FIG. 1 is an isometric illustration of an aircraft 100 having a fuselage 101, canards 120 and a wing 130. A twin-engine propulsion system 103 can be integrated with the aft portion of the wing 130, and can include a left engine 104L and a right engine 104R. The wing 130 can include leading edge devices 131 (such as leading edge slats or flaps) and trailing edge devices 132 (such as ailerons). The aft portion of the wing 130 can include aft elevators 102 and the canards 120 can include forward elevators 121. Tails 110 can provide lateral stability for the aircraft 100 and can each include a rudder 111 for lateral control.

FIG. 2 is a partially schematic, broken top plan view of the aircraft 100 illustrating a flight control arrangement in accordance with an embodiment of the invention. In one aspect of this embodiment, several of the flight control surfaces are coupled to multiple, independently powered actuators 150 (shown as first, second and third actuators 150 a-c) which can simultaneously act on the same flight control surface. One or more first power systems 160 can include one or more electrical generators coupled to one or more electrical transmission links (e.g., electrical busses). The electrical generator(s) can be coupled to the propulsion system 103 (e.g., the left engine 104L and/or the right engine 104R) to provide a first source of power for the actuators. One or more second power systems, such as pressurized hydraulic systems 140 (two are shown in FIG. 2 as a left hydraulic system 140L and a right hydraulic system 140R) are also coupled to the propulsion system 103 to provide a second source of power for the actuators. Each hydraulic system 140 can include one or more hydraulic pumps coupled to one or more hydraulic transmission links (e.g., hydraulic lines).

In one aspect of this embodiment, the electrical power system 160 can be coupled to both the left engine 104L and the right engine 104R. If one of the engines fails, the electrical power system 160 can still receive input energy from the other. Similarly, the hydraulic systems 140L, 140R may be powered by either one or both engines 104L, 104R, or an APU. The reliabilities of the individual electrical system 160 and the individual hydraulic systems 140 depend not only upon the number of generators or hydraulic pumps included in the systems, but also upon the characteristics of the hardware available to switch power from one hydraulic transmission line to the other, or from one electrical transmission line (e.g., bus) to another. The use of switching valves to switch to an alternate hydraulic line in the case of leakage in the first hydraulic line is discouraged on commercial aircraft due to an increased resulting potential for losing both hydraulic systems associated with the hydraulic lines. There is much less of a concern with switching between electrical busses. Thus, in general, the probability of a loss of an electrical system can be made to be significantly less than the probability of the loss of a hydraulic system.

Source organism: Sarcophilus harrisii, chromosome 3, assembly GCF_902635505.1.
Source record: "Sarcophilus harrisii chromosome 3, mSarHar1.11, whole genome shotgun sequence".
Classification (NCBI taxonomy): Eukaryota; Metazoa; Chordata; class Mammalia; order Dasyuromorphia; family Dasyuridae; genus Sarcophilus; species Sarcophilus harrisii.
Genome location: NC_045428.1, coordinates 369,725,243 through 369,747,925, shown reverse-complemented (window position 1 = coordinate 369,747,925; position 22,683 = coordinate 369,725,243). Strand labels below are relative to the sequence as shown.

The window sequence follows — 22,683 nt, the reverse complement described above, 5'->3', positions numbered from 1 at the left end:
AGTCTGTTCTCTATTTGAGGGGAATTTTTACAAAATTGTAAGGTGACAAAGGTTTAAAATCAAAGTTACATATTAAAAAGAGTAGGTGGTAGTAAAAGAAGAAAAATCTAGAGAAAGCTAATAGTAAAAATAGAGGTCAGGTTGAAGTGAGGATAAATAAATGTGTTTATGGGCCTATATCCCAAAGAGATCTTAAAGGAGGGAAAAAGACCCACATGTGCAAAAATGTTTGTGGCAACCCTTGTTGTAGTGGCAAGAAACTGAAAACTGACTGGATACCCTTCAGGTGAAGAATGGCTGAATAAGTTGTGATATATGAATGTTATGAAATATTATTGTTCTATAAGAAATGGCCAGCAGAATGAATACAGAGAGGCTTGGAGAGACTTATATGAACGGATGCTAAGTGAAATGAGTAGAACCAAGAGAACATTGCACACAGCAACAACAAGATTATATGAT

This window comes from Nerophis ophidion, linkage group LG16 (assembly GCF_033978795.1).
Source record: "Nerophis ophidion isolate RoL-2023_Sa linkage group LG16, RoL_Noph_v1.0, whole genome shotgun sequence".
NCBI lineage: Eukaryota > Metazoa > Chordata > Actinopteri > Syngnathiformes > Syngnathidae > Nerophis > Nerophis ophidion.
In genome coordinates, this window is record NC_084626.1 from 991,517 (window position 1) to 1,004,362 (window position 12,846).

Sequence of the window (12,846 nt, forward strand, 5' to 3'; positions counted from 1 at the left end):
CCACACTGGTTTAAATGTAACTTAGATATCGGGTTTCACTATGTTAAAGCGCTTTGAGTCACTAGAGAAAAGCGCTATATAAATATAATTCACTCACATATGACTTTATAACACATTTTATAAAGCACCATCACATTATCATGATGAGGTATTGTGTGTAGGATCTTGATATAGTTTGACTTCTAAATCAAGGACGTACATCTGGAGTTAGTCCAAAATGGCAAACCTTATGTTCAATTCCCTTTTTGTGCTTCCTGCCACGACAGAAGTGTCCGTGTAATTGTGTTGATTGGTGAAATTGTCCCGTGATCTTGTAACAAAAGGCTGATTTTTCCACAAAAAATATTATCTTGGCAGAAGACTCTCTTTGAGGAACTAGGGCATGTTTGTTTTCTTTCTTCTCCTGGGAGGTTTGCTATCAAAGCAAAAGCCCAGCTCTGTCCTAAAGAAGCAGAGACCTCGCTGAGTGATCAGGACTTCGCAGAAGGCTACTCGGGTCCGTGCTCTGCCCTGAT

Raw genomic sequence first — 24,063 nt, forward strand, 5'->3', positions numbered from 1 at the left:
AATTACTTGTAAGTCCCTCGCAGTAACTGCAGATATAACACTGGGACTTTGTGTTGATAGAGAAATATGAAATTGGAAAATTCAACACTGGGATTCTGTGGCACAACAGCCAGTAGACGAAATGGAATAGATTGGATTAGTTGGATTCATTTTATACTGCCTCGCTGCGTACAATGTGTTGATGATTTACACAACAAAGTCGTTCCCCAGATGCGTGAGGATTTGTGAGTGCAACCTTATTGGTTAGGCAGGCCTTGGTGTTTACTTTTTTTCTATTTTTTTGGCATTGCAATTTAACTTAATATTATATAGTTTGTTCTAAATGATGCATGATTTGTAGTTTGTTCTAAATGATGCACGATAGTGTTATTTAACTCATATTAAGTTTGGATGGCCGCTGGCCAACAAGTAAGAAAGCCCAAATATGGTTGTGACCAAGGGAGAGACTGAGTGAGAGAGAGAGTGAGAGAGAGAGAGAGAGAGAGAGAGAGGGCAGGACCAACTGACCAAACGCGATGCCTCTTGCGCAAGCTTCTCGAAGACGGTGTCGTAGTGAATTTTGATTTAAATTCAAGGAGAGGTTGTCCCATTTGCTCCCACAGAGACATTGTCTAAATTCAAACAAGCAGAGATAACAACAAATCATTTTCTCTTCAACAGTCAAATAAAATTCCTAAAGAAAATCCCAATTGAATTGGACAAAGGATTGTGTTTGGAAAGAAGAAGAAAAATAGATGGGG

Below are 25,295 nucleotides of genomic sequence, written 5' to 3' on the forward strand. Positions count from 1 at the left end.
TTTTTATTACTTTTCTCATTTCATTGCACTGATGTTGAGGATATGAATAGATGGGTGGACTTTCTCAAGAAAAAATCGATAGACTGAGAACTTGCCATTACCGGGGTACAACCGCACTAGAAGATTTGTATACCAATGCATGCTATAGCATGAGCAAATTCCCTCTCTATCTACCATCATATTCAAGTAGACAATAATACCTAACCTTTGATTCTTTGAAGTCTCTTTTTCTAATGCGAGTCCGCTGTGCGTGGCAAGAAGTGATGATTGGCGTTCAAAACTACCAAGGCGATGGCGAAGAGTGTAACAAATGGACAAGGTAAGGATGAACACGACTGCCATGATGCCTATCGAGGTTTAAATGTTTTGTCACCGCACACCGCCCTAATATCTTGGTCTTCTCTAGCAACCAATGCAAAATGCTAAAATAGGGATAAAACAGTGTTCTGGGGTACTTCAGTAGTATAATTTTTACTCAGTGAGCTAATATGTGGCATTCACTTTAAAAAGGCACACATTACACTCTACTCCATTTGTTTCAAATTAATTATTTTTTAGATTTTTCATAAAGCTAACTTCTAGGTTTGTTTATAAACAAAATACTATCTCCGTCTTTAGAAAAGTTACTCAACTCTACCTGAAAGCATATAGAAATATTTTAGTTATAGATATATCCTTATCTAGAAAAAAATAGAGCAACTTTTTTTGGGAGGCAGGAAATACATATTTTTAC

In any of the foregoing embodiments, the electrical power system 160 can be coupled to some of the actuators 150 with the electrical transmission links (e.g., busses), and the hydraulic sources 140 can be coupled to other actuators 150 with hydraulic transmission links. For purposes of clarity, the electrical links and hydraulic links are not shown in FIG. 2. Instead, the actuators 150 are shown with an alphabetic character to indicate which power system they are coupled to. The letter E indicates that the corresponding actuator 150 is coupled to the electrical system 160, the letter L indicates that the corresponding actuator 150 is coupled to the left hydraulic system 140L, and the letter R indicates that the corresponding actuator 150 is coupled to the right hydraulic system 140R. Further details of these arrangements are described below.

In one aspect of this embodiment, the forward elevators 121 (coupled to the canards 120) are driven by a first actuator 150 a and a second actuator 150 b.